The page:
One day after my son left home and moved into an apartment of his own, I was moving furniture, turning his newly empty bedroom into a study for myself. I had taken my son’s bed apart, then moved his comic book collection and schoolbooks into the closet. I took his rock music posters down from the wall and put up my own choice of art, a plaster head of Nefertiti and a large photo of Billy Holiday. I was hard at work when all of a sudden I thought I saw something, a movement, perhaps a dust fairy floating past my vision. At first I ignored whatever it was, and told myself that nothing was there. However, the image persisted at the corner of my eye. Something stood in the doorway of my son’s room. Overpowered by curiosity I slowly turned. And there in the doorway stood the strangest little fellow.
“Where the heck did you come from,” I murmured. Then I closed my eyes. I could not believe what I saw. When I looked again, he was still there. I waited for him to say something or to move. He did neither. He simply stood silently watching me. I looked away again, wondering was he only a piece of lint on my eyeball. I looked back. He was still standing in the doorway.
This thing, this strange little man stood no taller than a yardstick. His dark eyes, deeply set under bushy brows, glistened like candle flames. His face and hands were the texture and color of tree bark and he wore garments of coarse fabric. Gnarled misshapen toes poked out from under the ragged edges of his pants legs. Thick, dark, bristly globs of hair stuck out all about his head and his knobby hands hung at his side.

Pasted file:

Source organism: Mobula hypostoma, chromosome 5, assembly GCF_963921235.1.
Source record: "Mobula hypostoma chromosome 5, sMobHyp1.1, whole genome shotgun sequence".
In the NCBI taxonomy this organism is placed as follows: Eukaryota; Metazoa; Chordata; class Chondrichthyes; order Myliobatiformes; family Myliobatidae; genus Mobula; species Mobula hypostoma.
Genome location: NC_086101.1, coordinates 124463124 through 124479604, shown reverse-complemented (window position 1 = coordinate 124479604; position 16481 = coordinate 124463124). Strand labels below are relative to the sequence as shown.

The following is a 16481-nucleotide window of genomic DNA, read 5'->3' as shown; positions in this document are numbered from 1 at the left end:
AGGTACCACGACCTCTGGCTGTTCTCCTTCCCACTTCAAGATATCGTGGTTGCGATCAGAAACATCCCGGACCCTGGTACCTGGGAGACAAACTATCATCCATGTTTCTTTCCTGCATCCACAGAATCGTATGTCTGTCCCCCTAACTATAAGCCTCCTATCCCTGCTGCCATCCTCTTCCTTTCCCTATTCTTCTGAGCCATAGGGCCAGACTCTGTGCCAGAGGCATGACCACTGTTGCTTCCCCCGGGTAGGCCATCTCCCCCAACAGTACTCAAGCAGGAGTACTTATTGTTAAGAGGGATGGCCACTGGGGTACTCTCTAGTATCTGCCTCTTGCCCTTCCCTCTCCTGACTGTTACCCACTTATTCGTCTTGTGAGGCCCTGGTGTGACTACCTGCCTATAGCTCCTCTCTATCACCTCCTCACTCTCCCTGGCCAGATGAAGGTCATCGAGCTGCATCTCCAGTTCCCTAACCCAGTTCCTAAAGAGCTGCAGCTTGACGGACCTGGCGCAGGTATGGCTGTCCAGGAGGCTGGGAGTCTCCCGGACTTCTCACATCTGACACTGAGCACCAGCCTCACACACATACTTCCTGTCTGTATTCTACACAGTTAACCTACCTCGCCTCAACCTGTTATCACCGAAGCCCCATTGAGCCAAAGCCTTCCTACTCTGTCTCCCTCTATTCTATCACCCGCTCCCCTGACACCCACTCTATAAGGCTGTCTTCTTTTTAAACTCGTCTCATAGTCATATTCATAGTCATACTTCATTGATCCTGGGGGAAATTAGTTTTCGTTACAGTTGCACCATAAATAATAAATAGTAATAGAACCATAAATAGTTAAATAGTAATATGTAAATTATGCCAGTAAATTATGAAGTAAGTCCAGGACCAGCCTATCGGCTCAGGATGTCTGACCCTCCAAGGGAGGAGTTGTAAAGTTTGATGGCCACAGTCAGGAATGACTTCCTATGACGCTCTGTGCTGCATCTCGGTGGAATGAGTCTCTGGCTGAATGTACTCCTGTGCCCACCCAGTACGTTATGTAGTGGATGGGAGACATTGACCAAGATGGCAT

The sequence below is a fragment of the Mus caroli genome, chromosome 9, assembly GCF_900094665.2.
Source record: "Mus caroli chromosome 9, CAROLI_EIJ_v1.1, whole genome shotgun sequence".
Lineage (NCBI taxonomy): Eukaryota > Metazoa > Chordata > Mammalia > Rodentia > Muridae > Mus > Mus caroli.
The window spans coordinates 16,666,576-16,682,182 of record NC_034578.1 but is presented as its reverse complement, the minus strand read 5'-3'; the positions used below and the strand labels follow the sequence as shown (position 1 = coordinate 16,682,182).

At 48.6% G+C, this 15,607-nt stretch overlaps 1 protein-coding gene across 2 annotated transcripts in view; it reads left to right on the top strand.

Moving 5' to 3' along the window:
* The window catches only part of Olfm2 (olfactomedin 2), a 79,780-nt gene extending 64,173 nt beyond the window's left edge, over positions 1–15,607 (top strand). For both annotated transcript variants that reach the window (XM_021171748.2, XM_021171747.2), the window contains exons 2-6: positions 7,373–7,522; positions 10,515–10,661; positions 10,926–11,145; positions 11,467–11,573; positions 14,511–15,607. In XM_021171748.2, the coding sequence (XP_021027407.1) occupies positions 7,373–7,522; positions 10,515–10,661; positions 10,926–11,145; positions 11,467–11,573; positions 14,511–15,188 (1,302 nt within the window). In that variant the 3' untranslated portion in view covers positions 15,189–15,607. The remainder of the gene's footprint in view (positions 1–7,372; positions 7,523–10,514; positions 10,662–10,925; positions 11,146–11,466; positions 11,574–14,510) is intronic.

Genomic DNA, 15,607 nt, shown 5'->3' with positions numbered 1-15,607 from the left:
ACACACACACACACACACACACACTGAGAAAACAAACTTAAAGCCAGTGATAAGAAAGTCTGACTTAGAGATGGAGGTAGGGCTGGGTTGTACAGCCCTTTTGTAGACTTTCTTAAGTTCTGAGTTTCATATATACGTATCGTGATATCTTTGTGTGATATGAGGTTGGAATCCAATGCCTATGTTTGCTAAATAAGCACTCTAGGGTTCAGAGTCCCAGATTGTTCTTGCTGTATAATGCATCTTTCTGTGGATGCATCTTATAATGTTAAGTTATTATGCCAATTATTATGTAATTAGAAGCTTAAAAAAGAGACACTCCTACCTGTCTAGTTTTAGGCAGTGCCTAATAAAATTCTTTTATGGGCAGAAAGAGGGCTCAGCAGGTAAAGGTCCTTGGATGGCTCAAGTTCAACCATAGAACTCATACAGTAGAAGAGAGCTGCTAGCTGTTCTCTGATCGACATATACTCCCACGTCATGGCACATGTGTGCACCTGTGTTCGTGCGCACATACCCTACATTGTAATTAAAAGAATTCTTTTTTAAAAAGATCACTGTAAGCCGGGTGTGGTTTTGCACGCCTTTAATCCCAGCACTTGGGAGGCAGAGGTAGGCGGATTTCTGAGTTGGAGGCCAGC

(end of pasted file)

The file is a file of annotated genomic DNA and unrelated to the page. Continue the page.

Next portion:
I remember thinking, “So, this is what you look like. I knew you’d show up some day.” And I wondered if he had been living in my son’s messy room all these years.
As we stood watching each other I felt as if we had spoken before, or maybe we had touched each other somewhere, in the walls, in the clothes closet, under the trees. After a moment I realized that all those night of worry and hearing something coming down the hallway, coming toward me, scaring me, were not so frightening after all. Then as unexpectedly as this strange little man had appeared he was gone again, like a fading echo.
An icy chill crept down my back while I waited for him to return. The skin on my hands was sweaty when I locked my fingers together seeking my own comfort. I sat in a chair by the window and watched the doorway for what seemed hours, but he never came back.
I don’t know what it was that happened that day, but I do know that something definitely stood in that doorway looking at me. Some days I’ve wondered if it had been a dream. I really did see something that day, though, and I’ve asked myself many times, if this little guy was a part of the building or was he a part of me. I don’t know which.
I do believe there is something magical about the building I live in. I think I hear it breathing on some days. I feel it contracting and expanding as I imagine the structure trying to heal itself, make itself whole again when it learns of the pain and sadness in the lives of the people who live inside the rooms. I like to think that the laughter of children playing, rains down on the courtyard and comforts the tired old building as the giggles are sucked into the cracks of the brick and mortar walls. And this strange little being, this thing that moves through wood and plaster, a soul with eyes that flickered and lapped at me, has anyone else seen him?
I know that the light bulbs will continue to burn out all at the same time and that there will be other strange situations that no one will be able to explain. And I also know that every once in a while this little fellow will flit down the hallway making another vaporous appearance to a purpose I cannot understand.